Dry Tortugas Fast Facts
How big is Dry Tortugas National Park?
Dry Tortugas covers a total area of 64,700 acres or 101 square miles.
How many people visit Dry Tortugas National Park?
83,817 people visited Dry Tortugas in 2021. A table showing all years can be found at Dry Tortugas Visitation Stats.
When was Dry Tortugas National Park created?
Dry Tortugas was made a national park on October 26, 1992.
What are the highest and lowest elevations in Dry Tortugas National Park?
Dry Tortugas’ lowest point is 0 feet at the Gulf of Mexico. The highest point in Dry Tortugas is 10 feet at Loggerhead Key.
What time zone is Dry Tortugas National Park located in?
Dry Tortugas is in the Eastern Time Zone.
How much does it cost to enter Dry Tortugas National Park?
$15 per person per week.
Five Random Facts About Dry Tortugas
The name Dry Tortugas comes from two separate factors. There is no fresh water source on the keys within the park, causing early explorers to label the area “dry”. Tortuga is the Spanish word for turtle, of which there are five kinds within the park.
Dry Tortugas is located 70 miles west of Key West, out in the Gulf of Mexico. Boats and seaplanes are the only way to reach the park.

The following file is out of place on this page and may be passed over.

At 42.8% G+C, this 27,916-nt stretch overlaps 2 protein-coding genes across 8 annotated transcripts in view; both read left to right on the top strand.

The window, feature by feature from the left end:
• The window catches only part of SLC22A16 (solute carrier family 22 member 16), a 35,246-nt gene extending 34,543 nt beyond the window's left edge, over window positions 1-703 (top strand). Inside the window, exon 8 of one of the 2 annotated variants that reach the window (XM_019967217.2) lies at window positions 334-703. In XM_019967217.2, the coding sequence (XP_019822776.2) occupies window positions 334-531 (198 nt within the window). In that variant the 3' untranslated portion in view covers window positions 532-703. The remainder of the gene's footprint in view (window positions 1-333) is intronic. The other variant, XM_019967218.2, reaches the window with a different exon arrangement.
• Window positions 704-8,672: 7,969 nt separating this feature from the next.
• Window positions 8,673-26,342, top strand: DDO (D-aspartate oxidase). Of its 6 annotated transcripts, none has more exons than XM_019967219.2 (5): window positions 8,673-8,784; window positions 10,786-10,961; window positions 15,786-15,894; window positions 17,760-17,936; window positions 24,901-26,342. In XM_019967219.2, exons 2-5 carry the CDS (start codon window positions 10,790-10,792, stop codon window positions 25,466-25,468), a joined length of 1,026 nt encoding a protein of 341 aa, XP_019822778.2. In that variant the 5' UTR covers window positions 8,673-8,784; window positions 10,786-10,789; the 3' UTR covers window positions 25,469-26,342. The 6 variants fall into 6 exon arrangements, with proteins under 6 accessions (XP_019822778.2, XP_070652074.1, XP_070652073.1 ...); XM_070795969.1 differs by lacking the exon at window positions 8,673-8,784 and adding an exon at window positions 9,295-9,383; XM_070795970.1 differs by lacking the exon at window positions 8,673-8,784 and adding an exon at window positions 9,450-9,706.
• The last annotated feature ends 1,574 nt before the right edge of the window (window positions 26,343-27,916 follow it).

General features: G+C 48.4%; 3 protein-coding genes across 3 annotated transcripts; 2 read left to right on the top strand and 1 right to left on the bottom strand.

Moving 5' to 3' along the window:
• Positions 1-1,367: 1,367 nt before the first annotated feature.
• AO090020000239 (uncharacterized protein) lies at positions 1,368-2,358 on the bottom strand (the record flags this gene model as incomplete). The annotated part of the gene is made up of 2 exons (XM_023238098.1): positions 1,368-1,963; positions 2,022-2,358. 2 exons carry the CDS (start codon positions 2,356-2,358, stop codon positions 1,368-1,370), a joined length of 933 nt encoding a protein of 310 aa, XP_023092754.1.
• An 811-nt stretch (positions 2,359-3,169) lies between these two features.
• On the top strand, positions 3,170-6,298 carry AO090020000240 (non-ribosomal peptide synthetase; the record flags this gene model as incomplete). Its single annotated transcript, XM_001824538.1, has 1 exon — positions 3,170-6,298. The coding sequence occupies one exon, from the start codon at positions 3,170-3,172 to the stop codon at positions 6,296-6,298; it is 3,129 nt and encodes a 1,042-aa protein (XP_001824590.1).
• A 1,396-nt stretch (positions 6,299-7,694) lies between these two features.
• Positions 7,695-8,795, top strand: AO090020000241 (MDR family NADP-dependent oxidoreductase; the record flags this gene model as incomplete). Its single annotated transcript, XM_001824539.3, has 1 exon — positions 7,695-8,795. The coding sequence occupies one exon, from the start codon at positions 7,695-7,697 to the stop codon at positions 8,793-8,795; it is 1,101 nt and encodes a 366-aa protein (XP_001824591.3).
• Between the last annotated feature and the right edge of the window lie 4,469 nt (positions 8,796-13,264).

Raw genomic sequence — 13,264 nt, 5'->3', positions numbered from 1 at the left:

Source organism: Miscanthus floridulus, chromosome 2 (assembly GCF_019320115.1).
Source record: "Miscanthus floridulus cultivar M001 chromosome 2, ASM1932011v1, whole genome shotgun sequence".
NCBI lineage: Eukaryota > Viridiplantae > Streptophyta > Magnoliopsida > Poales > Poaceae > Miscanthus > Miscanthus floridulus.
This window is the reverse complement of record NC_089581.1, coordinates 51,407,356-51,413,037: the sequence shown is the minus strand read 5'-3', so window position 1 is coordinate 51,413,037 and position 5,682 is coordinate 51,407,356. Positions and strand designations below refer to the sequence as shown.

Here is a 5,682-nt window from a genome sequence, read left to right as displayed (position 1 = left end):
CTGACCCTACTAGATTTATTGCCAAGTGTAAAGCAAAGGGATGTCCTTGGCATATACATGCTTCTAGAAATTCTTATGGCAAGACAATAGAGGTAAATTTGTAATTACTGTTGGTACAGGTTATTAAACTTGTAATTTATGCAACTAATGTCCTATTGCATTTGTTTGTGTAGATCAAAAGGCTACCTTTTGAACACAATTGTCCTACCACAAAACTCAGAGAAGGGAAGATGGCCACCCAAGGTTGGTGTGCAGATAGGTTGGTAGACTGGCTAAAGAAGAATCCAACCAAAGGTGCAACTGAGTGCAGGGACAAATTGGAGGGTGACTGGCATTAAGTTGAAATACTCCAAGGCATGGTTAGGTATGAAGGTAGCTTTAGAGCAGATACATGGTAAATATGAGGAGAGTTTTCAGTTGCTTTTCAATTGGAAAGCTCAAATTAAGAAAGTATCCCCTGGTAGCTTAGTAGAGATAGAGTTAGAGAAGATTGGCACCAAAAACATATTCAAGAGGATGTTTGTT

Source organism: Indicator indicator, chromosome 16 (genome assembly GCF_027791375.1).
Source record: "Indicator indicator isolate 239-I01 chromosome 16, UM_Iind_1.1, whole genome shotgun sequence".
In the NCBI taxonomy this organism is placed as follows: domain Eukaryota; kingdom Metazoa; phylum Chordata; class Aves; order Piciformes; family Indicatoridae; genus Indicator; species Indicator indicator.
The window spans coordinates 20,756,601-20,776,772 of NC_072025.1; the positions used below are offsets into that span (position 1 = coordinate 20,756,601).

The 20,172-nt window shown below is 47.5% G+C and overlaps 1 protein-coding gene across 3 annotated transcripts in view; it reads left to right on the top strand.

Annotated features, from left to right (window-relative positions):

Like many national parks, Dry Tortugas was first a national monument. President Franklin D. Roosevelt visited the area personally and designated the area as Fort Jefferson National Monument on January 4, 1935.
Fort Jefferson occupies nearly all of Garden Key, the land that virtually all visitors come to. Construction of Fort Jefferson began in 1847 but was never completed.
Fort Jefferson was used as a military prison during the Civil War.
Where is Dry Tortugas National Park?
Dry Tortugas National Park is one of the more unique national parks in the United States, and one of the smallest by land area. It is located far out in the Gulf of Mexico, about 70 miles west of the city of Key West. From Key West, a boat or plane must be boarded to get to the park. Further directions and maps can be found at Getting to Dry Tortugas.